Courtesy of Inland Octopus; Matthew Zimmerman Banderas / Walla Walla Union-Bulletin / AP
An octopus mural was painted on the front of the Inland Octopus story, left, but authorities had it painted over, right, on March 28 in the city of Walla Walla, Wash.
Time ran out for the giant purple octopus mural Thursday morning in Walla Walla, Wash.
By 7 a.m. PT, the giant sea creature that once blanketed the storefront of Inland Octopus, a toy shop on the town’s Main Street, had been painted over by order of city officials because the mural was too large.
At 22 feet wide by 29 feet tall, the mural violated the municipal wall sign size guidelines by nearly 500 square feet. City officials had given shop owner Bob Catsiff 30 days to bring the mural into full compliance with the sign code or it would abate it on his dime, a bill slated to include accrued fines that totaled about $89,000. The city hired a crew to do the work.
The mural has been the cause of relentless legal dispute since shortly after Catsiff commissioned it without a permit on Labor Day 2010, including a petition he filed to the U.S. Supreme Court late last year in a last-ditch effort to keep it.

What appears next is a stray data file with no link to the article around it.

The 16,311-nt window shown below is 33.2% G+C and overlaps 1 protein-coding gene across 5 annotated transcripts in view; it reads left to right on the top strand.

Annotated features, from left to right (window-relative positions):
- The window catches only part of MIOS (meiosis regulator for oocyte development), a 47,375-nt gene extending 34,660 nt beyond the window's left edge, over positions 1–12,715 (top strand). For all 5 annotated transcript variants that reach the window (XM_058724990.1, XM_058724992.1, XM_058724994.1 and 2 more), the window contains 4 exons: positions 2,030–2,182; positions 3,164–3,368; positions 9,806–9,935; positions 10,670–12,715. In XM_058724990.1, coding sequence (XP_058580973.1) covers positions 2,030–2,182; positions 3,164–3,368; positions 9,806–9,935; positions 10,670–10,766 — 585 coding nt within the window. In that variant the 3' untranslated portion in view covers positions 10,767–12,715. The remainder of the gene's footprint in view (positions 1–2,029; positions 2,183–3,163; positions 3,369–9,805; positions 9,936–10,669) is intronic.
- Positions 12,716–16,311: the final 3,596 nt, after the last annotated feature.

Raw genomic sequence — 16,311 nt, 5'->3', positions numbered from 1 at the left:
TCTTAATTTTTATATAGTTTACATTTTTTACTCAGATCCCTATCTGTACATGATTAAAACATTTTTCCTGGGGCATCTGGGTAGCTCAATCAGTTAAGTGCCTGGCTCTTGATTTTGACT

Catsiff continued his fight earlier this month by arguing that other signs in the city violate the code and that the city has engaged in selective enforcement against him.
"This is actually a very simple argument: the city has never taken enforcement action against any sign code violator though numerous violations have existed for years," Catsiff wrote in an open letter to the City Council and citizens of Walla Walla.
Still, city officials argued they were not contacted by Catsiff or his lawyer.
Meanwhile, Catsiff had lost every court decision to prove his mural was legitimate but won the support of thousands of Walla Walla citizens.
A Facebook page called "Save The Endangered Purple Octopus" garnered more than 5,000 likes, and users Thursday were incensed by city actions to paint over it.
"I can't believe that [city officials] allowed their petty bickering with a local business owner to cloud the big picture ... literally ... and caused them to do something like this that was so overwhelmingly unwanted by the majority," one user wrote.
"It's a sad sad day but interestingly enough [sic] the ONLY part of the front of the building that was an actual sign, remains," another user posted.
About a year ago, the state Court of Appeals in Spokane, Wash., sided with the city and rejected Catsiff's argument that the sign code infringed upon his constitutional right of free speech, the Union-Bulletin of Walla Walla reported.
Then, last February, the U.S. Supreme Court decided not to review that ruling, which exhausted Catsiff's appeals.
"Though I struggle to weather the mental stress and financial burden this has caused, I shall continue fighting to preserve the mural due to overwhelming community support and my deep belief that I am right," Catsiff said.